Quick reaction by youthful savior

Skyler Mills (left) and Katelyn Palmer, both age 11, stand together outside Centre Pointe Emergency. Skyler saved Katelyn’s life by giving her the Heimlich maneuver when she was choking on a doughnut last month.

It started off like any other normal after-school afternoon.

Skylar Mills and Katelyn Palmer were playing outside in their Goose Creek neighborhood. It was mid-May, just weeks away from the academic year’s end at Westview Elementary.

The girls were sharing powdered doughnuts, those white-sugar and refined-flour sweets from a paper Hostess bag. But then, Katelyn started panicking. She couldn’t talk or breathe. A piece of the doughnut was lodged in her throat.

Skylar jumped into action. She stood behind her friend, wrapped her arms around Katelyn’s torso and performed the Heimlich maneuver to clear her airway. The doughnut popped back up and Katelyn spit it out.

“I guess I didn’t chew it down all the way,” the now-11-year-old said. “I was kind of, like, terrified, but I went back inside and got some water.”

Lucky for Katelyn, Skylar is a trained lifesaver. The Heimlich maneuver wasn’t some cool trick she picked up from an episode of “Grey’s Anatomy” or “Trauma: Life in the ER,” two of her favorite TV shows.

Skylar, only 10 years old at the time, happens to be the youngest student ever trained in the technique through one of Trident Health’s community education classes. She completed the three-hour first-aid and CPR course last fall.

She never anticipated she would need to rely on that training in real life, but as soon as Katelyn couldn’t breath, Skylar said she knew what to do. “I went behind her and started squeezing her stomach like they told me to do at the Trident Medical Center,” she said.

More than 12,000 children are treated each year in hospital emergency rooms for non-fatal choking episodes, according to a study published in 2013 by The American Academy of Pediatrics.

“Improved surveillance, food labeling and redesign, and public education are strategies that can help reduce pediatric food choking,” the report’s authors wrote.

Those tips could save lives. The Centers for Disease Control and Prevention estimate nearly 60 children die from choking each year.

Katelyn didn’t go to the hospital, in fact, her mom had a hard time believing her story at first, but the scare underscores how basic first aid techniques sometimes make the difference between life and death. Permanent brain damage from choking sets in within four to six minutes.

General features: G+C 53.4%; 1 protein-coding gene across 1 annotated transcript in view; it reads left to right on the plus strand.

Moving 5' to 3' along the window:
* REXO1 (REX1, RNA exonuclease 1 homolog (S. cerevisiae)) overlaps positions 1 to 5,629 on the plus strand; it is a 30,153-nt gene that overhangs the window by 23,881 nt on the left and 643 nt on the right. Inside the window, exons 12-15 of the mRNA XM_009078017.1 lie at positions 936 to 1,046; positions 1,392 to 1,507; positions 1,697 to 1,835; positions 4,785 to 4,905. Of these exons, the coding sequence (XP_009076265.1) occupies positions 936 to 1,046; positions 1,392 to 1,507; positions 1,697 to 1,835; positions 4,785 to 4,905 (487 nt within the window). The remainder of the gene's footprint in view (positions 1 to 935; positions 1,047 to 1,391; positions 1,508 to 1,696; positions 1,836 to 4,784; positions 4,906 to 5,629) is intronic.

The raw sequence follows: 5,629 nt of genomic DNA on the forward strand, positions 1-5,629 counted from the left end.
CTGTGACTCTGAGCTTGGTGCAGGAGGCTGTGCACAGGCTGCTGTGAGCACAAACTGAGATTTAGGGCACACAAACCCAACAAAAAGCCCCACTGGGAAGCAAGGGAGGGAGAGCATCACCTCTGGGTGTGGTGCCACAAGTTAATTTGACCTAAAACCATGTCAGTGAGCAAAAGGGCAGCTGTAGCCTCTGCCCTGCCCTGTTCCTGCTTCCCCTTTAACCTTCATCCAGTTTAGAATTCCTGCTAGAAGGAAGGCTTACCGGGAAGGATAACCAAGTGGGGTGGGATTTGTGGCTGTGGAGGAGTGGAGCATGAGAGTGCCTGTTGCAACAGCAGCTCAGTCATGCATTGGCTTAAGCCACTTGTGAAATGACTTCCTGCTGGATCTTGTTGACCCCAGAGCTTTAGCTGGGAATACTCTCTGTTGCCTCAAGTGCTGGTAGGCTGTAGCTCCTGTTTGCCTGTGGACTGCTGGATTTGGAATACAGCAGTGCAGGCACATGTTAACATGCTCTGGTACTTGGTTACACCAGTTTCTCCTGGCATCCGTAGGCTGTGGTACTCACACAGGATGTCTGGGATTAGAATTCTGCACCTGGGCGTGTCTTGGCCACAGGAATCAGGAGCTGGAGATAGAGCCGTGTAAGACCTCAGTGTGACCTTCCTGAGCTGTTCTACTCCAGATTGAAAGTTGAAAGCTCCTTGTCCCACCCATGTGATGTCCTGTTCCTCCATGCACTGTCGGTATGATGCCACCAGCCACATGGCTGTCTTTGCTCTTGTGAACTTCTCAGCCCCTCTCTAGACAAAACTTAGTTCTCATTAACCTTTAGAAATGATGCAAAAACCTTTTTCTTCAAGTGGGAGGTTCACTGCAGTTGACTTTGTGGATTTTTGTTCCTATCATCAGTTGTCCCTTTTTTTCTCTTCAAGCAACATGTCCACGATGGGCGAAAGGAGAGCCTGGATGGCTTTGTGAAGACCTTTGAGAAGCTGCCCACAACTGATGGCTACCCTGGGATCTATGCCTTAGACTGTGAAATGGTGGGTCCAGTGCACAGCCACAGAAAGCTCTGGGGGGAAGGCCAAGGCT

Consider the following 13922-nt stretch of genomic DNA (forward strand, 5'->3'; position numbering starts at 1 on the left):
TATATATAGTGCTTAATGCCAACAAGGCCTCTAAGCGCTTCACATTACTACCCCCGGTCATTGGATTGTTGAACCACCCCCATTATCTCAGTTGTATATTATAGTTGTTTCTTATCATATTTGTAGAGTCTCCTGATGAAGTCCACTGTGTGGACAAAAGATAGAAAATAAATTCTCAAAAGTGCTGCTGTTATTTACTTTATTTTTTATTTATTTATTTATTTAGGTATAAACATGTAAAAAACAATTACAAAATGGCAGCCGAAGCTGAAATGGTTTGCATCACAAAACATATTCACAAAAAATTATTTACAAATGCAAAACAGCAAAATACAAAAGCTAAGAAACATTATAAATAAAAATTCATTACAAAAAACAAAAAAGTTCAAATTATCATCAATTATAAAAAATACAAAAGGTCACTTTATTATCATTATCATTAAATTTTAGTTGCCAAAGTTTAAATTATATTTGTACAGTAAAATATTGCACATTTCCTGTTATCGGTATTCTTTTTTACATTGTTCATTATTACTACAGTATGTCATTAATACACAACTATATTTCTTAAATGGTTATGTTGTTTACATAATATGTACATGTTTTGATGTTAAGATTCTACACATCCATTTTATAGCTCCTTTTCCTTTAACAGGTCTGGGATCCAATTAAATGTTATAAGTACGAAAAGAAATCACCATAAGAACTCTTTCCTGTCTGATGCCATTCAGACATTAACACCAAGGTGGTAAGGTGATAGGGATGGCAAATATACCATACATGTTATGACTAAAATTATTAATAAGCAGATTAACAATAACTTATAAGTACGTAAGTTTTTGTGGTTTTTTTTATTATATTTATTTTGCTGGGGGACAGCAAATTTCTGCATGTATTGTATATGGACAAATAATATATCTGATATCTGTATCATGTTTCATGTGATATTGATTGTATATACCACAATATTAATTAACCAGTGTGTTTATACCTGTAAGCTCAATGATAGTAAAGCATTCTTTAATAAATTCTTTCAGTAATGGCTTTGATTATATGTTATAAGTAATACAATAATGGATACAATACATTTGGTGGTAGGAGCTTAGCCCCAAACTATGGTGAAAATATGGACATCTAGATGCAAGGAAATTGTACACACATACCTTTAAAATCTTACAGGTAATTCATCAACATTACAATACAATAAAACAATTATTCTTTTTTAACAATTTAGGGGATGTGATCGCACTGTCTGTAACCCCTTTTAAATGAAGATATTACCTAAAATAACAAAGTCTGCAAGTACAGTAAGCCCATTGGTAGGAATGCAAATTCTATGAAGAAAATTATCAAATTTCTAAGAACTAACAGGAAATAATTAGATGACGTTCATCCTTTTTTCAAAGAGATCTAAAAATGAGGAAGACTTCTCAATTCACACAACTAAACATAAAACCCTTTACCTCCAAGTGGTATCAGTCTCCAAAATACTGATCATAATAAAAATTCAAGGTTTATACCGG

The National Safety Council says 25 percent of all trips to the emergency room could be spared with basic first aid and CPR certification.

Skylar’s mom, Jewel Baker, said her daughter willingly signed up for the class at Trident Medical Center because she’s always been interested in emergency medicine.

“She always asks me about my day,” said Baker, a nurse at Centre Point Emergency in North Charleston, which is owned by Trident Health.

Baker said $20 seemed like a small price to pay for the hospital’s first aid course, which is offered periodically throughout the year. Baker figured it might come in handy when Skylar starts babysitting.

“She said she wanted to do it. I said as long as she could perform the skills, she could do it,” Baker said. “I dropped her off for three hours and I came back. They thought she was older than 10.”

The instructor couldn’t believe how young Skylar really was, Baker said. “She said she was amazed that she’s only 10 and she could do it.”

Despite the events of that dramatic afternoon last month, Skylar and Katelyn look like their lives have returned to normal. In fact, they recounted their story to The Post and Courier with typical tween nonchalance.

Katelyn admitted she might want to take a first-aid class herself. She worries she wouldn’t know what to do if her little brother ever started choking.

Skylar, meanwhile, has her sights set on a long-term goal.

“I want to be an emergency surgeon doctor.”

Reach Lauren Sausser at 937-5598.